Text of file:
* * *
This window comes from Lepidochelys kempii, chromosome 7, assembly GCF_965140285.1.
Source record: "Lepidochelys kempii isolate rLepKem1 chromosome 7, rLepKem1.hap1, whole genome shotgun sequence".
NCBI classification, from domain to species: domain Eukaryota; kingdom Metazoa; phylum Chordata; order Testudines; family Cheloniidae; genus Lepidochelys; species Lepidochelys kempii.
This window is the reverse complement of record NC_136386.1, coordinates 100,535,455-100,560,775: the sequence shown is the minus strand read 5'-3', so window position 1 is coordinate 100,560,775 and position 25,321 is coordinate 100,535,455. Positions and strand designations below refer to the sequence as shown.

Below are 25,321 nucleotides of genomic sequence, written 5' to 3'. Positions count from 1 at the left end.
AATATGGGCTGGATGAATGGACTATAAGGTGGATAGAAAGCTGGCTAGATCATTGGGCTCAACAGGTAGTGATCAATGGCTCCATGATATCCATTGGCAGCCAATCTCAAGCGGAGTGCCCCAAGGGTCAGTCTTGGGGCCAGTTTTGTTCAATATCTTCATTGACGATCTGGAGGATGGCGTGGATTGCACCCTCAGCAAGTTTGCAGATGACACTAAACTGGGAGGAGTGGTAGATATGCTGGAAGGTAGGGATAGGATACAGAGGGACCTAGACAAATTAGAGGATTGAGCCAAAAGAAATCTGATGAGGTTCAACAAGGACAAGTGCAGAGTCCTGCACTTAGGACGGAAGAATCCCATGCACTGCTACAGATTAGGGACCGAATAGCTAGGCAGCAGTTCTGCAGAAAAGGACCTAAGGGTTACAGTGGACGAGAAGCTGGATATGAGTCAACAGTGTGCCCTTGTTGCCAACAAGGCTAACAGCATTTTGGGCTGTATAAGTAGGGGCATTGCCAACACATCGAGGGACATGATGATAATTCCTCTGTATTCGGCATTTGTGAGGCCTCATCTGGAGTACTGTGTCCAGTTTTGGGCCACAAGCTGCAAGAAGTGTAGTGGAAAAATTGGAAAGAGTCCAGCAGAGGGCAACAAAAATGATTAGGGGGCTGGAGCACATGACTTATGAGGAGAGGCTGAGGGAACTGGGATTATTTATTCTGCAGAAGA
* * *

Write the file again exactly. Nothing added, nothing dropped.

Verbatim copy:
This window comes from Lepidochelys kempii, chromosome 7, assembly GCF_965140285.1.
Source record: "Lepidochelys kempii isolate rLepKem1 chromosome 7, rLepKem1.hap1, whole genome shotgun sequence".
NCBI classification, from domain to species: domain Eukaryota; kingdom Metazoa; phylum Chordata; order Testudines; family Cheloniidae; genus Lepidochelys; species Lepidochelys kempii.
This window is the reverse complement of record NC_136386.1, coordinates 100,535,455-100,560,775: the sequence shown is the minus strand read 5'-3', so window position 1 is coordinate 100,560,775 and position 25,321 is coordinate 100,535,455. Positions and strand designations below refer to the sequence as shown.

Below are 25,321 nucleotides of genomic sequence, written 5' to 3'. Positions count from 1 at the left end.
AATATGGGCTGGATGAATGGACTATAAGGTGGATAGAAAGCTGGCTAGATCATTGGGCTCAACAGGTAGTGATCAATGGCTCCATGATATCCATTGGCAGCCAATCTCAAGCGGAGTGCCCCAAGGGTCAGTCTTGGGGCCAGTTTTGTTCAATATCTTCATTGACGATCTGGAGGATGGCGTGGATTGCACCCTCAGCAAGTTTGCAGATGACACTAAACTGGGAGGAGTGGTAGATATGCTGGAAGGTAGGGATAGGATACAGAGGGACCTAGACAAATTAGAGGATTGAGCCAAAAGAAATCTGATGAGGTTCAACAAGGACAAGTGCAGAGTCCTGCACTTAGGACGGAAGAATCCCATGCACTGCTACAGATTAGGGACCGAATAGCTAGGCAGCAGTTCTGCAGAAAAGGACCTAAGGGTTACAGTGGACGAGAAGCTGGATATGAGTCAACAGTGTGCCCTTGTTGCCAACAAGGCTAACAGCATTTTGGGCTGTATAAGTAGGGGCATTGCCAACACATCGAGGGACATGATGATAATTCCTCTGTATTCGGCATTTGTGAGGCCTCATCTGGAGTACTGTGTCCAGTTTTGGGCCACAAGCTGCAAGAAGTGTAGTGGAAAAATTGGAAAGAGTCCAGCAGAGGGCAACAAAAATGATTAGGGGGCTGGAGCACATGACTTATGAGGAGAGGCTGAGGGAACTGGGATTATTTATTCTGCAGAAGA